Noticing the practical needs other people have, they want to connect these people to the resources they need. They are not trying to solve technical problems, but people’s problems. They see the needs other people have. It’s like a radar. Sensitive to the needs of others and proactive to gather the resources necessary to meet the need. As the keeper of information, resources, referrals – they know what they need to know to meet someone’s need. Their questions are meant to show concern and dig deeper to discover the practical needs of another in the here and now.

See video HERE

It is fun to learn about our preferences, but the trick to becoming a better communicator is actually learning a “second language.” Here is where it gets tough. We assume other people want us to communicate our messages the way we would like to hear it. If we are a natural encourager we add in words of affirmation and encouragement to our message. If we are a solutions focused person we get to the point quickly and directly without regard for how it might “feel.”

Speaking a second language means adding affirmation in when it doesn’t come natural or leaving it out and getting to the point quickly depending on who we are talking to. And, it’s not as easy as it sounds – because it is HARD to do this genuinely and authentically.

Here are a few tips to speak a “second language” to someone who may have a different communication style than your own:

When talking to a Problem Solver …

• Give it to me straight – avoid tangents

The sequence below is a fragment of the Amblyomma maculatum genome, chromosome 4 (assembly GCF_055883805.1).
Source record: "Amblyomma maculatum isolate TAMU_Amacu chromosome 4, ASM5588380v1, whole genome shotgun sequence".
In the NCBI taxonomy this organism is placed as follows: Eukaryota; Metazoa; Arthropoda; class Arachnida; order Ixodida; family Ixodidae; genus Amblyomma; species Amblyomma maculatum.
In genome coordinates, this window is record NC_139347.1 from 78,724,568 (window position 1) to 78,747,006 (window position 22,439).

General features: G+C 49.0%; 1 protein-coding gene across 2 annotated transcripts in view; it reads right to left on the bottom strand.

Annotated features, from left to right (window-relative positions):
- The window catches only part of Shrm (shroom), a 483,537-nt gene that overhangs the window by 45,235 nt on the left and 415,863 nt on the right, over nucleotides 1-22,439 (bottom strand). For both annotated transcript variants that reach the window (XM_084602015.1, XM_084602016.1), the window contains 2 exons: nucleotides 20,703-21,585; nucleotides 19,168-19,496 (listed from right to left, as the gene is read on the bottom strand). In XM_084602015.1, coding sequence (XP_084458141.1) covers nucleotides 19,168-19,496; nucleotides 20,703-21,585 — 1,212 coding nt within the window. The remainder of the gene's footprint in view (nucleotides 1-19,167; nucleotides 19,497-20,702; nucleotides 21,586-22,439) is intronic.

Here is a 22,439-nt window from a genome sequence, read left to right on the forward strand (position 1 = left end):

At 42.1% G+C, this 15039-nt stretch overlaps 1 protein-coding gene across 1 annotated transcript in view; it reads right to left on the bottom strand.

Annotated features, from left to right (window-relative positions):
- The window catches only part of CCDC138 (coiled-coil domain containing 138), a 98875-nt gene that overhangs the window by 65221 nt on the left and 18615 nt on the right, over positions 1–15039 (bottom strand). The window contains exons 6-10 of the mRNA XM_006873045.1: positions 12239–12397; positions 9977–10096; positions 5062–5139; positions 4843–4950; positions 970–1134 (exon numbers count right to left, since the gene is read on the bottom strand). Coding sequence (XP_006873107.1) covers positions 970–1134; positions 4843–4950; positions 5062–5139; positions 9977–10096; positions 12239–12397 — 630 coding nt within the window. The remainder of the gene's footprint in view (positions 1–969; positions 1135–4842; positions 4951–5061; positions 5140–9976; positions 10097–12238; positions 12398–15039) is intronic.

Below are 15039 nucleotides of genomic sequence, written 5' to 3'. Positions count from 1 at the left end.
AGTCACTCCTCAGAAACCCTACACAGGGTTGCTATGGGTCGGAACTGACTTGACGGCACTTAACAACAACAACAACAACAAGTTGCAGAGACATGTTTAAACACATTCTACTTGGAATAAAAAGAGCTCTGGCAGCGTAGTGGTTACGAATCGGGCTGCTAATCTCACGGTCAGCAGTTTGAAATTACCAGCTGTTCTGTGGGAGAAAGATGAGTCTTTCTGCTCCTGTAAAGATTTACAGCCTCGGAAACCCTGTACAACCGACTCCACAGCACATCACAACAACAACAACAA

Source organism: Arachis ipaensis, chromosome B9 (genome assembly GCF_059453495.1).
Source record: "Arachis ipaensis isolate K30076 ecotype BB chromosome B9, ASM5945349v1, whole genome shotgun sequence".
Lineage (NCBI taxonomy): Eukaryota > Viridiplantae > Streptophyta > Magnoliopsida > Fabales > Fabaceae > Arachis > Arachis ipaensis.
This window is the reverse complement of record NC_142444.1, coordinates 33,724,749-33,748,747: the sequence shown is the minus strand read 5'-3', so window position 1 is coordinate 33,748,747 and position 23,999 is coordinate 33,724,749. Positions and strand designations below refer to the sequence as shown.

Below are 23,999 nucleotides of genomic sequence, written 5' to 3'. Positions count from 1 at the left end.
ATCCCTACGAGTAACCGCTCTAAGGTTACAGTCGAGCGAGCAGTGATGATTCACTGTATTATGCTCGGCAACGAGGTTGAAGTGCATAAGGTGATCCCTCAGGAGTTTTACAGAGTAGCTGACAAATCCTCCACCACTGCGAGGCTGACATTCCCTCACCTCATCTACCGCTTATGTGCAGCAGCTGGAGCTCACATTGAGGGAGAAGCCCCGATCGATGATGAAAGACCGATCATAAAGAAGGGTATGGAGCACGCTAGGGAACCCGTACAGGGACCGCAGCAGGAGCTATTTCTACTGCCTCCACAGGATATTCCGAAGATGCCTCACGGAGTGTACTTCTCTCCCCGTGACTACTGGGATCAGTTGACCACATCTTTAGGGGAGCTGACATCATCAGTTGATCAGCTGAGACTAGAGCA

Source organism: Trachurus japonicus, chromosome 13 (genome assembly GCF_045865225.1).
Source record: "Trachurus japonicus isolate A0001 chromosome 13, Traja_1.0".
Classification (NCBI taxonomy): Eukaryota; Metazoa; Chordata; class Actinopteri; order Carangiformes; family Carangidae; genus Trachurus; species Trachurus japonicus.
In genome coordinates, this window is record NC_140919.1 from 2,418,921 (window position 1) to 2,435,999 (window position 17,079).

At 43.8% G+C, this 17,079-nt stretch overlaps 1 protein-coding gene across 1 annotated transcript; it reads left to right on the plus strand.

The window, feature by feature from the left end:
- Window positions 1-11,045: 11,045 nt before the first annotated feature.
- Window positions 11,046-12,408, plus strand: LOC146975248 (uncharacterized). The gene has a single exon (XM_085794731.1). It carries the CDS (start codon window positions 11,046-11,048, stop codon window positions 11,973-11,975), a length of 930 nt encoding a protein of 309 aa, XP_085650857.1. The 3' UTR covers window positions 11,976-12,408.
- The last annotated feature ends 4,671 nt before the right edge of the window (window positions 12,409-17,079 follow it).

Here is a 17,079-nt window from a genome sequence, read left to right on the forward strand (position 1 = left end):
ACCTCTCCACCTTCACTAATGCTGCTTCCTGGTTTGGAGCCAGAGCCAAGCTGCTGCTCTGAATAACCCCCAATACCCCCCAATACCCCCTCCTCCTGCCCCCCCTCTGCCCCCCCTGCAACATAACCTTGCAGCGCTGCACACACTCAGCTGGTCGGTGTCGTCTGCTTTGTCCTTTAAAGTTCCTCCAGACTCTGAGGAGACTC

• Think it through; speak to the pros and cons

• Be prepared, give details, specific examples

• Recognize their contributions

When talking to a Bridge Builder …

• Acknowledge and include other perspectives

• Use word pictures and analogies

• Be patient with brainstorming and tangents

• Involve and affirm them – don’t “bark” orders

When talking to a Strategic Thinker …

• Support your opinions with logic

• Give the big picture, add detail if necessary

• Skip the “small talk” or redundancy

• Let them think outside the box

When talking to a Compassionate Connector…

• Offer practical solutions that help now

• Connect with them while they multi-task

• Give detail, chronologically

• Give encouragement and positive feedback

The best way to learn is to practice. Find people (family, friends, colleagues at work, your manager) who are not like you and are willing to let you “try it on.” Get their feedback and learn new ways to communicate what is important to you and increase your chances of being heard.

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Annie Perdue Olson

Annie is founder of Leading Better Together, guiding leaders through the relationship and people challenges that sidetrack ministry. With 20+ years of experience in nonprofit management and pastoral ministry she equips people and teams to work better together. She holds a Master of Arts in Human Resources and Change Leadership from St. Thomas University and received her coaching certification from the Center of Coaching Excellence.